Britain’s two first modern tram systems present an interesting contrast, and visiting them both over the same two days highlighted many of the interesting differences between these networks.
From 1962 until 1992, Blackpool was home to the only surviving standard gauge tram system in the UK. However the success of the Tyne and Wear Metro and Docklands Light Railway systems encouraged research into how the more modern ‘light rail’ concept could ease congestion in other major cities. Manchester had a long-held ambition to link its two main stations, Piccadilly and Victoria, and after an underground option had been dismissed as too expensive, a route through the streets became favoured as a more viable option.
In the early 90s many people could still remember Britain’s original pre-war tram systems, and the image of trams as slow and lumbering obstructions was still in the public consciousness. The new Metrolink system was very much presented as ‘light rail’, with the city-centre section of street running there to connect together Piccadilly station and the former heavy rail lines to Bury and Altrincham. In the city centre the system largely ran on its own alignments away from general traffic and used high-level platforms like those on the former heavy rail lines to allow level boarding.
Metrolink’s success went a long way towards improving the public image of trams in the UK. In 1994, two years after Metrolink opened, across the Pennines Sheffield launched its own tram network. The “Supertram” embraced the identity of the tram, with far more street running along much of the length of two of its three lines. It also embraced the newly developed low-floor technology, allowing easy level boarding with platforms just 350mm high.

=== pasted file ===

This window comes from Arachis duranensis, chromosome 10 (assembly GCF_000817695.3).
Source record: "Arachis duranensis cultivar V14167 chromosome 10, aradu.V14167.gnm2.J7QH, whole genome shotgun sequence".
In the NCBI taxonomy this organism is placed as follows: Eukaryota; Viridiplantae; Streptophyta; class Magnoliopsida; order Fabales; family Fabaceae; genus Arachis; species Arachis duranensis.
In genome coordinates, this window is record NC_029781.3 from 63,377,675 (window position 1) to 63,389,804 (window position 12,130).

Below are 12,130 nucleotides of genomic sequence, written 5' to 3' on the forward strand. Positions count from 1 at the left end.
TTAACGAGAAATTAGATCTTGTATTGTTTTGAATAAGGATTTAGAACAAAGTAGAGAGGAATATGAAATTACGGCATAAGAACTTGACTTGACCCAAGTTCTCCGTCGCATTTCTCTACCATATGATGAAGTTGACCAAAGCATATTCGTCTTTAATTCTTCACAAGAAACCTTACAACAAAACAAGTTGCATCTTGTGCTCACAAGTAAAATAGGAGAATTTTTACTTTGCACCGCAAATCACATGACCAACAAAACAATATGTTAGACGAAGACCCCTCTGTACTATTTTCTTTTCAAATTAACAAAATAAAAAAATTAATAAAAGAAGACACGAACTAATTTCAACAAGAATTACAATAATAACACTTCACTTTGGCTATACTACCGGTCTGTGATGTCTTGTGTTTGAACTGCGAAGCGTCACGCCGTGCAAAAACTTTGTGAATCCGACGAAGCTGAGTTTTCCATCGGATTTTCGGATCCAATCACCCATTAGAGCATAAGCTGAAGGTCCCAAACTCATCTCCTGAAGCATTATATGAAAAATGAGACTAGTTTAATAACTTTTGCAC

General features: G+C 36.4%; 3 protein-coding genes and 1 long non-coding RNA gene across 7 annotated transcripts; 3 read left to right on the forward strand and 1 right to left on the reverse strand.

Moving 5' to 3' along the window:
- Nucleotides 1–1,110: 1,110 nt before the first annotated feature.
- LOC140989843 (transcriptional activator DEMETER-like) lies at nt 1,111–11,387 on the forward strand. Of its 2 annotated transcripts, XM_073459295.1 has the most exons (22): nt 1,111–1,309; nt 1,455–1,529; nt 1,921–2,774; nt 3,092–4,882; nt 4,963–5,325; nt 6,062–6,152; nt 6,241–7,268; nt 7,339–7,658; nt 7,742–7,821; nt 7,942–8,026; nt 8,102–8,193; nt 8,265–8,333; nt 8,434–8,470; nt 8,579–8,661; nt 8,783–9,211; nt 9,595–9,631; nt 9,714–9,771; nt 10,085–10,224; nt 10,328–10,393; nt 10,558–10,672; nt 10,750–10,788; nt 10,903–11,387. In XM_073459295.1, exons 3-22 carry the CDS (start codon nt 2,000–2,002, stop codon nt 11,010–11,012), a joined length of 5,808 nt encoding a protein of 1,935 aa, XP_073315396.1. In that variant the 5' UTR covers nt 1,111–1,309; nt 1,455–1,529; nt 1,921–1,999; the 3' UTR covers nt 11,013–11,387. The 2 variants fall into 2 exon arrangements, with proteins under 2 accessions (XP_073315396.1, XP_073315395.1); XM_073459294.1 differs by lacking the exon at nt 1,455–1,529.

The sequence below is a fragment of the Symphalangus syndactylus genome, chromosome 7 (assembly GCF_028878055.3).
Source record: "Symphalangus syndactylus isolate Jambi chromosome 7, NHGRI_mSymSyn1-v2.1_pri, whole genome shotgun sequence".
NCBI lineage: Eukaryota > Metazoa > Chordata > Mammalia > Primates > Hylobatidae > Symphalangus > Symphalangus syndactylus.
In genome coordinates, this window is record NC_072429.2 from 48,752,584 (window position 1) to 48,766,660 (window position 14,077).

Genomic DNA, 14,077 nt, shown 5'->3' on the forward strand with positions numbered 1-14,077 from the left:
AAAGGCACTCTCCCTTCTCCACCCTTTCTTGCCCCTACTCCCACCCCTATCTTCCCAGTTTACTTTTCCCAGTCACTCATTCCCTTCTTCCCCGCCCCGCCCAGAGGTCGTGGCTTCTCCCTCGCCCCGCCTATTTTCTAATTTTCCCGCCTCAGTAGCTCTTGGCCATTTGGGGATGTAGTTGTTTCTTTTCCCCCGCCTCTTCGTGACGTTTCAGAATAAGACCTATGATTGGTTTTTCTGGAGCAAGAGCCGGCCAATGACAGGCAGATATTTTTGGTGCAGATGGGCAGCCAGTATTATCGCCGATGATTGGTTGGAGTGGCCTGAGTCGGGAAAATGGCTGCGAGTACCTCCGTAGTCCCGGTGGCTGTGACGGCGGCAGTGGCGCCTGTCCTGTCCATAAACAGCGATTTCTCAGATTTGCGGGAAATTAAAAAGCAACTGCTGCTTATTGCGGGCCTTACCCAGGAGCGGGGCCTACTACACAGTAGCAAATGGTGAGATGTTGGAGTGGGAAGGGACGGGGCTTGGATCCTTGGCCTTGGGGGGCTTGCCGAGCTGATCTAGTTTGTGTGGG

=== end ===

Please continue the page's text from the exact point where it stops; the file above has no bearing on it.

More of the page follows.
Unlike the Metrolink, which was assembled from two former heavy rail lines connected by short sections of street running, the Supertram was a far more ambitious scheme comprising three brand new routes built from scratch (along with two short branches). For a time it struggled to generate the kind of passenger numbers Metrolink was enjoying, but after operation was taken over by Stagecoach Group in 1997 the system’s fortunes started to change.
Manchester’s Metrolink system has now changed beyond all recognition. An extension to Eccles in 2000 introduced more street running, but since 2010 the system has trebled in size with new lines to Oldham and Rochdale, Ashton-Under-Lyne, East Didsbury and Manchester Airport, along with a second city centre route and a new line to the Trafford Centre now under construction. The entire tram fleet has been replaced with a fleet of over 100 modern Bombardier Flexity models.
Sheffield’s Supertram has changed comparatively little on the other hand. The entire original Siemens Duewag fleet is still in service, albeit in a new livery, and no extensions were built until construction started recently on a new branch to Rotherham. This will be Britain’s first tram-train system, not just taking over a heavy rail alignment, but sharing it with main line train services. Seven new tram-trains have been delivered for the new line, which will hopefully bring Supertram back into the spotlight and encourage the system to develop more in the future.
The concepts pioneered by both systems have allowed other networks to be developed in Birmingham, Croydon, Nottingham and Edinburgh. The Croydon and Nottingham systems in particular have been huge successes in their own right, proving again how well-designed light rail networks can often be the solution that congested major cities need.